by Patrick Ness
Book two in the Chaos Walking series continues where The Knife of Never Letting Go left off. Todd and Viola have made it to Haven only to find it completely empty save for Mayor Prentiss, who has taken over the town and become president. Viola and Todd are separated and both need to play by the Mayor’s rules in order to see each other again. Instead of being narrated completely by Todd as in the first book, this volume is narrated in turns by Viola and Todd. They are separated for most of the book, only able to contact each other a handful of times. As their time apart lengthens, they begin to wonder if they are on the same side anymore. Todd spends so much energy just getting by under the Mayor’s orders that he becomes complicit in his crimes. Viola finds herself working with a group of mostly female dissidents within Haven called the Answer, run by a morally questionable leader. How far will they both stray from their moral core to be together, and what will happen to New World when the war comes to a head?
Usually sequels lose momentum in the second book, but Patrick Ness keeps the story going at an even faster pace than the first book. The setting, the challenges, and even the characters we got to know in the first book have all changed. More questions about morality come up in this book, and I think it’s a really accurate depiction of how dictatorships start out. People just want to get by, and they compromise their morals to do it. Those who challenge malevolent rulers lose sympathy from regular citizens by making it harder to just get by. While I thought a lot of the tactics the Mayor and the Answer used were true to life, I had a hard time believing Todd’s character development in this book. I liked it as a plot point, but I think it would have taken a bit more to make him go as far as he did. I also thought that some of the crimes he ends up committing would drive more of a wedge between him and Viola, but maybe there will be more consequences in the next book. I do like that they are loyal to each other, and I really hope that they do not end up getting romantic in the next chapter of the story. Despite the somewhat unbelievable jumps in moral boundaries, I loved this book hard. I think it’s really important to show how human rights can be chipped away so easily in a fear-based culture, especially considering the current political war against women’s rights in the western world. That being said, this book isn’t didactic at all and leaves it up to the reader to draw comparisons between their own society and New World.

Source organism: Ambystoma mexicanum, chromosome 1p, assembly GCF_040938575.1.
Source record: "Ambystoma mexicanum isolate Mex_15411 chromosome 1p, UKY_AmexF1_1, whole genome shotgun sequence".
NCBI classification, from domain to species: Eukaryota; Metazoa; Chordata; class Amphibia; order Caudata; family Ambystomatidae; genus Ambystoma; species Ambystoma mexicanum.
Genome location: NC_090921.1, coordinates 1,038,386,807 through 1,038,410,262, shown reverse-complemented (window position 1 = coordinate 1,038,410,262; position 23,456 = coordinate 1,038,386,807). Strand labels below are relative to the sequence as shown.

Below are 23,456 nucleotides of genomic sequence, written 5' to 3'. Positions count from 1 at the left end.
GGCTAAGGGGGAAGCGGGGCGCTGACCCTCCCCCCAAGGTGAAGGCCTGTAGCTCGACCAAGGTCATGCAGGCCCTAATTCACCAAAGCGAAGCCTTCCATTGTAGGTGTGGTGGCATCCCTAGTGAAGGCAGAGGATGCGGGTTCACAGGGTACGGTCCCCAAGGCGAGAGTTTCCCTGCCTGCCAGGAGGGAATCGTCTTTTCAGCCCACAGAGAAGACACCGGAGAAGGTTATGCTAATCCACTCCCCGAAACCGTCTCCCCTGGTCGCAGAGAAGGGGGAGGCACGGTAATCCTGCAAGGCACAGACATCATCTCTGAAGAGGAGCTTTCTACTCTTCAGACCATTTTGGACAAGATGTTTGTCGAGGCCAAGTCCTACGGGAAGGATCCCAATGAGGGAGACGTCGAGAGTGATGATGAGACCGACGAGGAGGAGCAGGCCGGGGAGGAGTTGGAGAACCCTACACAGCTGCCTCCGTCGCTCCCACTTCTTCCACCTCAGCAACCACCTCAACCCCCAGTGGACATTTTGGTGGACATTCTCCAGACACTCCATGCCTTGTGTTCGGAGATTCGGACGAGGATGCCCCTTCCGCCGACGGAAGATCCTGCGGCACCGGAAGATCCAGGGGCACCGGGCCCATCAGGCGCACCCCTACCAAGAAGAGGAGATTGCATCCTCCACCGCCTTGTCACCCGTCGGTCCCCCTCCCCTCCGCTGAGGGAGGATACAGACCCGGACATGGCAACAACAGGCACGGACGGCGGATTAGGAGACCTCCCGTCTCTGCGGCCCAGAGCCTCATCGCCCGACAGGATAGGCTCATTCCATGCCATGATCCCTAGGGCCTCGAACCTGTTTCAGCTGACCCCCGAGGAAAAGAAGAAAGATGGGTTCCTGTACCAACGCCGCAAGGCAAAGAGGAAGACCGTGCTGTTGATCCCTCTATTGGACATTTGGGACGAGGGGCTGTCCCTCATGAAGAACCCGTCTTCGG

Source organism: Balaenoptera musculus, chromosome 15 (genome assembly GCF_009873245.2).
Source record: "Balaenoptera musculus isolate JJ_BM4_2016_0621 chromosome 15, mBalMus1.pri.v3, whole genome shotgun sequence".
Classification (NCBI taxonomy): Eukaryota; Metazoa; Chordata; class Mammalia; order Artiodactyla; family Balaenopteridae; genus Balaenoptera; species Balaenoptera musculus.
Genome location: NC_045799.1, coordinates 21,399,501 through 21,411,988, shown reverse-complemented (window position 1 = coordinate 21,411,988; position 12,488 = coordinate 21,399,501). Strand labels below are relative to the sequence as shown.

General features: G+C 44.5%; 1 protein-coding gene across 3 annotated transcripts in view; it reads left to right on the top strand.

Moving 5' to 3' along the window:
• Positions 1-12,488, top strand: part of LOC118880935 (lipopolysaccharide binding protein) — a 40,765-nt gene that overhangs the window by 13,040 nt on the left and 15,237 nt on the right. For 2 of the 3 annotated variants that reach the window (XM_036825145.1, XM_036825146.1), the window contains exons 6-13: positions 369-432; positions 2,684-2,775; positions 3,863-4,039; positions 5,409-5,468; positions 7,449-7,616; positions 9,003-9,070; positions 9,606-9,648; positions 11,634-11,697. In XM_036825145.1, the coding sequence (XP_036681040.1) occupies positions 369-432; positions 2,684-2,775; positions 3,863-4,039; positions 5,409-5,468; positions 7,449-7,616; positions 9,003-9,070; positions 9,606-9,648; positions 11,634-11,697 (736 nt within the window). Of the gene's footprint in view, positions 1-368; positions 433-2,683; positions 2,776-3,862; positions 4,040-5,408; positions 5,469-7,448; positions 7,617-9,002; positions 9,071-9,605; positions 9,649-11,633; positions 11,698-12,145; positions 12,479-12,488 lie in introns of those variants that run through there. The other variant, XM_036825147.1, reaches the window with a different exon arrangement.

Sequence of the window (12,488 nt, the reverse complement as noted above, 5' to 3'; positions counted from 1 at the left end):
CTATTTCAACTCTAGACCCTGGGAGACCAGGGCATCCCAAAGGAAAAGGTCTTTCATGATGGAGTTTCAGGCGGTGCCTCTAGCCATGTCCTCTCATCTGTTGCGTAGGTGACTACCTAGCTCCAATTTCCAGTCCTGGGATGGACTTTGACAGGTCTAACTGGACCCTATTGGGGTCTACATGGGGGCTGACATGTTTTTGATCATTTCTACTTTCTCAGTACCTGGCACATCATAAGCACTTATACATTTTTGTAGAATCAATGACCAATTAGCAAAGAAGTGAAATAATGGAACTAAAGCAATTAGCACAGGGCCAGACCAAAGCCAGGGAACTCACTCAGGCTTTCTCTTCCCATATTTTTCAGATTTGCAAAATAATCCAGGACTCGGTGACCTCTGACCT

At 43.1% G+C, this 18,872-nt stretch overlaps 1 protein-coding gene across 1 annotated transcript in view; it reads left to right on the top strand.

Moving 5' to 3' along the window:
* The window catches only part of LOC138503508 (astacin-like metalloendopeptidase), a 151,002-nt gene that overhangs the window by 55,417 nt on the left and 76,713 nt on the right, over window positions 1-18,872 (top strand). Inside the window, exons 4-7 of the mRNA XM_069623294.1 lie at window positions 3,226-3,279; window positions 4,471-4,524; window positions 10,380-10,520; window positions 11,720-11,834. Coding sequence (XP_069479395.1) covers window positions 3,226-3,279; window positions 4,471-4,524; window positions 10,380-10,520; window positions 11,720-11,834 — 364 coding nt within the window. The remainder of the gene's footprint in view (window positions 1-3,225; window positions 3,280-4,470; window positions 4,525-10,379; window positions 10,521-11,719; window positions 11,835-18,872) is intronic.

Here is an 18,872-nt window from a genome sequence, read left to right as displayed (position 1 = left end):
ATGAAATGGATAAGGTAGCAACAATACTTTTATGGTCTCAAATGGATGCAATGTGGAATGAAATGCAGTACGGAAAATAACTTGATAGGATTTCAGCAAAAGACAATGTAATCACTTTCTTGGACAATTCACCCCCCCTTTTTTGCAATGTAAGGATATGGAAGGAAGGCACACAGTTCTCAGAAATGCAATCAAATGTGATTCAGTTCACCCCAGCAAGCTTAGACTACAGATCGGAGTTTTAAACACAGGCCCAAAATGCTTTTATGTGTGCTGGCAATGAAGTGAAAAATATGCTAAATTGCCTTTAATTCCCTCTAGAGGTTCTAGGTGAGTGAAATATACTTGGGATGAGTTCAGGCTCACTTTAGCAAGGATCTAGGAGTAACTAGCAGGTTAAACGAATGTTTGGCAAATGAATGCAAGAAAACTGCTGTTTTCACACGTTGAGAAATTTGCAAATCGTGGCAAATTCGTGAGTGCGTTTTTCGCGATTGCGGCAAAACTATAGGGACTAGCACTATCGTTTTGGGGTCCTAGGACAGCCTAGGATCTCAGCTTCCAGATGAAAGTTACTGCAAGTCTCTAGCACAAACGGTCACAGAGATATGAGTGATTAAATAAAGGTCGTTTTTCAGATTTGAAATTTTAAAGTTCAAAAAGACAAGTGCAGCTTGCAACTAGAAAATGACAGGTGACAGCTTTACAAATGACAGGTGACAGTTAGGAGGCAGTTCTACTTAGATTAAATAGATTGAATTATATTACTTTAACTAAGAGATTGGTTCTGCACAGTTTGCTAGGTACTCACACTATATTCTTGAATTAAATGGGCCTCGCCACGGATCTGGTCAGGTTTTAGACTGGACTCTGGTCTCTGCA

This book should be read after The Knife of Never Letting Go. See my review here.